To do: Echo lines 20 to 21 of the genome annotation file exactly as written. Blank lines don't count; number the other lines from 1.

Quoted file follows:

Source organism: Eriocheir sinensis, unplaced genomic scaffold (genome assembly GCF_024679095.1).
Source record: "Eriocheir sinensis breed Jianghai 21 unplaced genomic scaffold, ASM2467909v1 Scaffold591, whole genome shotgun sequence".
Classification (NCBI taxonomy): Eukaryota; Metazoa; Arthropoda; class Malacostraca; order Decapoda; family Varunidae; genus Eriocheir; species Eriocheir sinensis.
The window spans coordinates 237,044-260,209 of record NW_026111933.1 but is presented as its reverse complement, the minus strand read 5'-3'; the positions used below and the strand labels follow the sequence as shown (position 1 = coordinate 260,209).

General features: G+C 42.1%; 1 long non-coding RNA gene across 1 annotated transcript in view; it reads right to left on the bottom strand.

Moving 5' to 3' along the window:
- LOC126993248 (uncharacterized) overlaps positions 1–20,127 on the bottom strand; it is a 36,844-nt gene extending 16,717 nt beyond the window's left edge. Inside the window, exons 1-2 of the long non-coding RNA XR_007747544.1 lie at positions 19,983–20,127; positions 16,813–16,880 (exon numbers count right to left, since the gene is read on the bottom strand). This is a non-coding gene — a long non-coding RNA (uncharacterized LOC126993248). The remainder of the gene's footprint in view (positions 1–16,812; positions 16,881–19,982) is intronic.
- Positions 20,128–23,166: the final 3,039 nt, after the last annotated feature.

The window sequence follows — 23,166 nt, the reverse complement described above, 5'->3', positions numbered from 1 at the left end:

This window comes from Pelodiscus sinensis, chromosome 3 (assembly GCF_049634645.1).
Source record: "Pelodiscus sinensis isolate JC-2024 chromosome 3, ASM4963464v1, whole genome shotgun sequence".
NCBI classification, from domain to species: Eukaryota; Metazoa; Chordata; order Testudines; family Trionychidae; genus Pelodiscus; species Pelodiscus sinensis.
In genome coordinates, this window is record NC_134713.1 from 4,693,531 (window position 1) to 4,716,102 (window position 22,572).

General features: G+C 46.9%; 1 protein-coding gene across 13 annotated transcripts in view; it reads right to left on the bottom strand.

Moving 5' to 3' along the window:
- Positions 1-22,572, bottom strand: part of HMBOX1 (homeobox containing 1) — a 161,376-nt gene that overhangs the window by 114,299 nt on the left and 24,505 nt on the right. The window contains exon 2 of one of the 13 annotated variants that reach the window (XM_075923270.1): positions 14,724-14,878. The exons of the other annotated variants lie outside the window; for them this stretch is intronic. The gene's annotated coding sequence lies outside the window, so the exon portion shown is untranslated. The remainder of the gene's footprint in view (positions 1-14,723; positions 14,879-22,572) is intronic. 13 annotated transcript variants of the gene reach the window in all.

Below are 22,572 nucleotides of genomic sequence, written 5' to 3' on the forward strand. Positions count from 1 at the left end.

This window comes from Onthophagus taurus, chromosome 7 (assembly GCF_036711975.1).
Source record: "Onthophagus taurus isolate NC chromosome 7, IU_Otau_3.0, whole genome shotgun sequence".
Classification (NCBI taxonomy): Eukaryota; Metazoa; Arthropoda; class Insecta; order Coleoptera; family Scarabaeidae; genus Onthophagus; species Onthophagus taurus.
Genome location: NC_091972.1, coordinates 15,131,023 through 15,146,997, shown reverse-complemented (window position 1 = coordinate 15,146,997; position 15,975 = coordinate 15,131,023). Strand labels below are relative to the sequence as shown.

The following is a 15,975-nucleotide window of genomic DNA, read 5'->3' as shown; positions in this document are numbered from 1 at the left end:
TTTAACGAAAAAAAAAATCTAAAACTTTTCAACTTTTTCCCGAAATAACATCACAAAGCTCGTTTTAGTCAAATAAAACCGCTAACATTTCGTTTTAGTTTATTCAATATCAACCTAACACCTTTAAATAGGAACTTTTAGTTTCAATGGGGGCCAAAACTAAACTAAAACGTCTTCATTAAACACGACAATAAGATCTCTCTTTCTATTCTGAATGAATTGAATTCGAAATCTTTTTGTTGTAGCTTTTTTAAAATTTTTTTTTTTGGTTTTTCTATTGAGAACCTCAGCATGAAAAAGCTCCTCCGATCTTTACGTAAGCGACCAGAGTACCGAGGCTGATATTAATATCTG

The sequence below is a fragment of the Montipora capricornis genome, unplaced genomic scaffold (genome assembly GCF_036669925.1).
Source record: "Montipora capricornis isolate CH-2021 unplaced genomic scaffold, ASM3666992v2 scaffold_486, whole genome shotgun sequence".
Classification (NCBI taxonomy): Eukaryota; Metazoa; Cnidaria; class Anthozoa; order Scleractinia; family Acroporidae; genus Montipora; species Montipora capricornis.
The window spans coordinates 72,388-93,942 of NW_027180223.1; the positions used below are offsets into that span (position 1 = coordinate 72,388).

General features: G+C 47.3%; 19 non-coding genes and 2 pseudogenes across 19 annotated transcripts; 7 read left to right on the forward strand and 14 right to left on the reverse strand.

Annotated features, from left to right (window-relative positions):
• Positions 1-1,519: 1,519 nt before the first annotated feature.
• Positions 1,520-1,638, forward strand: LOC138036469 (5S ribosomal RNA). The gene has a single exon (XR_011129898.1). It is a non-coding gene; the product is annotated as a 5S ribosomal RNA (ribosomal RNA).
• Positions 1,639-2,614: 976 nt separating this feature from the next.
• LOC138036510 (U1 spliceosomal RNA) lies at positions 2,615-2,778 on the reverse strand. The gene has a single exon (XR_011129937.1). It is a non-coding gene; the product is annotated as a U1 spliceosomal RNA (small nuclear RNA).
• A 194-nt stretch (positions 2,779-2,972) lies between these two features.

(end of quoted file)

Classification (NCBI taxonomy): Eukaryota; Metazoa; Arthropoda; class Insecta; order Coleoptera; family Scarabaeidae; genus Onthophagus; species Onthophagus taurus.
Genome location: NC_091972.1, coordinates 15,131,023 through 15,146,997, shown reverse-complemented (window position 1 = coordinate 15,146,997; position 15,975 = coordinate 15,131,023). Strand labels below are relative to the sequence as shown.